If you want to move to Portugal from the USA and other countries, the D7 Visa in Portugal may be your way in. For many years, Portugal has attracted people from all over the world to move to its sunny shores, especially for retirement. If this is the case for you, the D7 Visa is perfect. Also known as the passive income visa, it grants non-EU, EEA, and Swiss citizens who earn a regular passive income residency in Portugal.
In this guide, we’ve put together all the information you need to decide whether pursuing a D7 Visa Portugal is for you – let’s get started!
In response to the increasing interest of foreigners to live in Portugal, the Portuguese government introduced the D7 visa, also referred to as the passive income or retirement visa, in 2007. Meant to attract high-earning foreigners, the D7 Visa allows applicants to obtain temporary residency, leading to permanent residency and, ultimately, Portuguese citizenship.
Anyone who meets the passive income requirements may apply for the D7 Visa. Upon obtaining the visa, it’ll be valid for 2 years, after which you can renew it and get an additional 3 years. Once 5 years have passed, you may apply for Portuguese citizenship.
Once you’re a D7 visa holder and a resident of Portugal, you’re entitled to the following:
If your Portugal D7 visa application is successful, you’ll get to enjoy these benefits:
As part of the family reunification statute, you’re allowed to bring your family members with you to live in Portugal on a D7 visa. Here’s who you can include in your application:
All applicants need to meet certain minimum income requirements. Here’s how much you’re expected to earn:
The key to getting your D7 visa application approved is proving that you are financially stable, meaning you earn regular passive income that can fully support you, even without a monthly salary.
Passive income may be earned from:
It’s important that you meet all of the following D7 visa requirements to be approved:
Minimum Stay in Portugal
Available Renewal Option
Years 1 & 2
6 consecutive months or 8 non-consecutive months per year
By the end of year 2
Residency permit that is valid for 3 years
Years 3, 4 & 5
6 consecutive months or
8 non-consecutive months per year
By the end of year 5
Residency permit that is valid for 3 years, permanent residency, or citizenship
To apply for the D7 Visa in Portugal, you’ll have to complete and submit a number of documents. Here are the steps:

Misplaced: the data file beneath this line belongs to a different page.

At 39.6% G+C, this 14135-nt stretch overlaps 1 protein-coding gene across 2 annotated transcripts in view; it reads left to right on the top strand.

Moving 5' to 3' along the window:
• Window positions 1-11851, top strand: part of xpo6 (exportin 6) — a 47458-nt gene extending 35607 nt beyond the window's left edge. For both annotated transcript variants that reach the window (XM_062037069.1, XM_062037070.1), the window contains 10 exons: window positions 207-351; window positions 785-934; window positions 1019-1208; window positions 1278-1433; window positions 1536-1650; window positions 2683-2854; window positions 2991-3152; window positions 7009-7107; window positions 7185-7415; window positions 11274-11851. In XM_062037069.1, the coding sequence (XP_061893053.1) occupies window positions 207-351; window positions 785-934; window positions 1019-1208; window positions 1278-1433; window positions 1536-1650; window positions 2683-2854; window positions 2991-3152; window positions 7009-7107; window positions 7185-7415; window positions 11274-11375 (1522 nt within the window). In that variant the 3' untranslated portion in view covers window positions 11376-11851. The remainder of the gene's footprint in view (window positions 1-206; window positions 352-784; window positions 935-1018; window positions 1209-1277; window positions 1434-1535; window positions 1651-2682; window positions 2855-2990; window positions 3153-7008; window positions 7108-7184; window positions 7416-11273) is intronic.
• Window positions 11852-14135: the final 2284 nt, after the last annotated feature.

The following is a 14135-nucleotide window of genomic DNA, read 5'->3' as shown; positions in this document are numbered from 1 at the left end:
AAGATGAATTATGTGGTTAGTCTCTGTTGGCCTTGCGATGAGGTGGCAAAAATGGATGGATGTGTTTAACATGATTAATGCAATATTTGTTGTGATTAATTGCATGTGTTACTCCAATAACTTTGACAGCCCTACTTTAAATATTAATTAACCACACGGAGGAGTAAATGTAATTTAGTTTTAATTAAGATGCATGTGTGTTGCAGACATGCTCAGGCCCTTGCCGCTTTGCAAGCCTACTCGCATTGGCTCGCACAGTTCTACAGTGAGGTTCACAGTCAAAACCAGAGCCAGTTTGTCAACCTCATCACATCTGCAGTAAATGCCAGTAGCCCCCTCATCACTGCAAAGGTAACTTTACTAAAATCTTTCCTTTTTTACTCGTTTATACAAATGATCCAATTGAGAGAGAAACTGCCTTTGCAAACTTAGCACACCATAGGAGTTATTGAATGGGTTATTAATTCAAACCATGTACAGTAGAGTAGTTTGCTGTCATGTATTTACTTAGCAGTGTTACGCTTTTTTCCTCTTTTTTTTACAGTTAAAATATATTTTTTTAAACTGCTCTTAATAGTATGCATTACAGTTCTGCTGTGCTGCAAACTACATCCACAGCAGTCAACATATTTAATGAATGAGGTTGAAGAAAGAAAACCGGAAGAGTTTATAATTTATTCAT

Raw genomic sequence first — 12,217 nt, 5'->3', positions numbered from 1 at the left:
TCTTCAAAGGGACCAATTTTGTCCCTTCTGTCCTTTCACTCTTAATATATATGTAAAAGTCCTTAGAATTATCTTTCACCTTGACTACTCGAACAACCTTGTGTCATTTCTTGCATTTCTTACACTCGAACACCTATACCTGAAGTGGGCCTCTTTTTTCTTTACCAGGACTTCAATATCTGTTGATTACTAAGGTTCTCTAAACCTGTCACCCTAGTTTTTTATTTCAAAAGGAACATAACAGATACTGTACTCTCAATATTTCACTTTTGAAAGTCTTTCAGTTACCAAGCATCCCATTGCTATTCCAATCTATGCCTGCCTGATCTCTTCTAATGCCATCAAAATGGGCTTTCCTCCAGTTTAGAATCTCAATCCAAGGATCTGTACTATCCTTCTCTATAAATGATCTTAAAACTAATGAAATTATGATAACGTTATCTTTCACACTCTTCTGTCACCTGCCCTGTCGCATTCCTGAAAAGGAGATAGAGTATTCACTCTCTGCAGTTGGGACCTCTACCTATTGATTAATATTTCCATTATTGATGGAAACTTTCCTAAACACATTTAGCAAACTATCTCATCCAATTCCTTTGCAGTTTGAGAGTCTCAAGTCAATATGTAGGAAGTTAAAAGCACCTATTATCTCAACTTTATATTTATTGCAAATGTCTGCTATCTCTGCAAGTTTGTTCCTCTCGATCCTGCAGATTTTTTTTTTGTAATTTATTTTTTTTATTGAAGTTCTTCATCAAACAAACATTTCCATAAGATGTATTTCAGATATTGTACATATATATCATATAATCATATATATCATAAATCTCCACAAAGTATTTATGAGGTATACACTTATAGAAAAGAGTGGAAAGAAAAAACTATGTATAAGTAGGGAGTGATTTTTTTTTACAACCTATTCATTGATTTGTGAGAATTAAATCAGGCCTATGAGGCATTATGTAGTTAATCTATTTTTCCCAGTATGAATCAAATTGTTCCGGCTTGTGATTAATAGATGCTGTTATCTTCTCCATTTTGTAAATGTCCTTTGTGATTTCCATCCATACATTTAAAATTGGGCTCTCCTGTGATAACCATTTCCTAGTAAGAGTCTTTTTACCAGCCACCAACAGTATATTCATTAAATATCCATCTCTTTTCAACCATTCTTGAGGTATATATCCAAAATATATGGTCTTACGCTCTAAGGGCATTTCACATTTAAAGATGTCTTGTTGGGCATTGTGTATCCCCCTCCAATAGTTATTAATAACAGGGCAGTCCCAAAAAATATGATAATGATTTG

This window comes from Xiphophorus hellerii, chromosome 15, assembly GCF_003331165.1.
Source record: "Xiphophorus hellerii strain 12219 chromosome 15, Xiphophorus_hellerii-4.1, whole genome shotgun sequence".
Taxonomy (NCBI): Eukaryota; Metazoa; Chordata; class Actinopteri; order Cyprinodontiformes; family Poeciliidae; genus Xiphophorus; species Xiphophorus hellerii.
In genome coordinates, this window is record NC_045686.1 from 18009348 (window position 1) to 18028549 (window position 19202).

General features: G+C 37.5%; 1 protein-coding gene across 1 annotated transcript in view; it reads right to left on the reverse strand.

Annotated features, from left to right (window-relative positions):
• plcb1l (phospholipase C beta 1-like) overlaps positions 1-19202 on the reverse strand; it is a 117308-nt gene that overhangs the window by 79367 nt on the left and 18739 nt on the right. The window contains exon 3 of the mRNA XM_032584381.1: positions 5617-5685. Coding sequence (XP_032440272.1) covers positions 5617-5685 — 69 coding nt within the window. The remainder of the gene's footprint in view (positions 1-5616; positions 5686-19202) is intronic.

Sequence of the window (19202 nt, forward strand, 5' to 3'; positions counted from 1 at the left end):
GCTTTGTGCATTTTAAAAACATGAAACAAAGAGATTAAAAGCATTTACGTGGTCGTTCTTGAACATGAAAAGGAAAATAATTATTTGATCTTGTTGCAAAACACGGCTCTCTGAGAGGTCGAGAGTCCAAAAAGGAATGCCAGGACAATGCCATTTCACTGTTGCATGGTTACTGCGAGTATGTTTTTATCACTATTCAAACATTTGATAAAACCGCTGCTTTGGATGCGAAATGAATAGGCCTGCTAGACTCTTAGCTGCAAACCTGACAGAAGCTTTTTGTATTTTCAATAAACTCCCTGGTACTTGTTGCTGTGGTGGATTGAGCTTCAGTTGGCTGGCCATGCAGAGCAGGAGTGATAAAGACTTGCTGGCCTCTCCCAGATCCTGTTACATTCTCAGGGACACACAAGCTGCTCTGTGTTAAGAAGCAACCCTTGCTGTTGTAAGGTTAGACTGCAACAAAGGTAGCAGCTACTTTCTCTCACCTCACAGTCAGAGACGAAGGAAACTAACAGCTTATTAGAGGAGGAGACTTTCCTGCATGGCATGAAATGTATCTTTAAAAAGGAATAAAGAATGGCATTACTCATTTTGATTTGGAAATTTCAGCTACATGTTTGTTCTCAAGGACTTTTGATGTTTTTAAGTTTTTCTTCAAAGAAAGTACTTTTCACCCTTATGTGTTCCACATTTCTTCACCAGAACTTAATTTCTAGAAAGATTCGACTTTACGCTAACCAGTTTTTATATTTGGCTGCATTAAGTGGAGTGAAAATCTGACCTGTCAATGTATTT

A majority of your expenses when moving to Portugal will come from accommodation, flight tickets, relocation costs, health insurance, etc. In comparison, obtaining the D7, – including the legal fees – is quite cheap.
This is how much you’ll have to pay at the Portuguese Embassy:
In Portugal, D7 Visa holders have the liberty to choose their ideal location to settle down. However, with so many incredible cities to consider, be warned that the decision isn’t easy. That said, let’s explore the most popular cities in depth:
Nestled on seven hills overlooking the River Tagus, Lisbon is a blend of tradition and modernity. The city’s old-world charm radiates from the historic neighborhoods of Alfama and Mouraria, where the trams wind through cobbled streets, and Fado music serenades from the alleys.
Yet, amidst this vintage backdrop, Lisbon surprises with its chic galleries, modern restaurants, and a nightlife that pulsates with contemporary energy. Here, gastronomy is another high point, with everything from the traditional “pastéis de nata” to innovative fusion cuisines. Moreover, the proximity to the coastal stretches of Cascais and Estoril ensures beach lovers are never too far from the sun and surf.
Perched on the southern edge of Portugal, Faro often remains understated compared to its neighbors in the Algarve region. Yet, this city has its own story to tell. The charm is evident in the historic old town encircled by Roman walls, where pedestrian paths unravel into scenic plazas and cafes.
But Faro’s allure extends beyond its urban center, with the Ria Formosa lagoon offering a nature lover’s paradise. This protected natural park is a haven for diverse bird species and provides breathtaking settings for boat tours. Furthermore, seafood enthusiasts find solace in Faro, where the day’s catch translates to delectable dishes in local eateries. The relative tranquility compared to other tourist hotspots makes Faro an ideal setting for a serene retirement.
Residing by the banks of the Douro River, Porto’s reputation is often intertwined with its famous port wine. But delve deeper, and the city unfurls layers of culture and history. The medieval landmarks intersperse with bohemian streets, and every corner seems to have a tale from the past.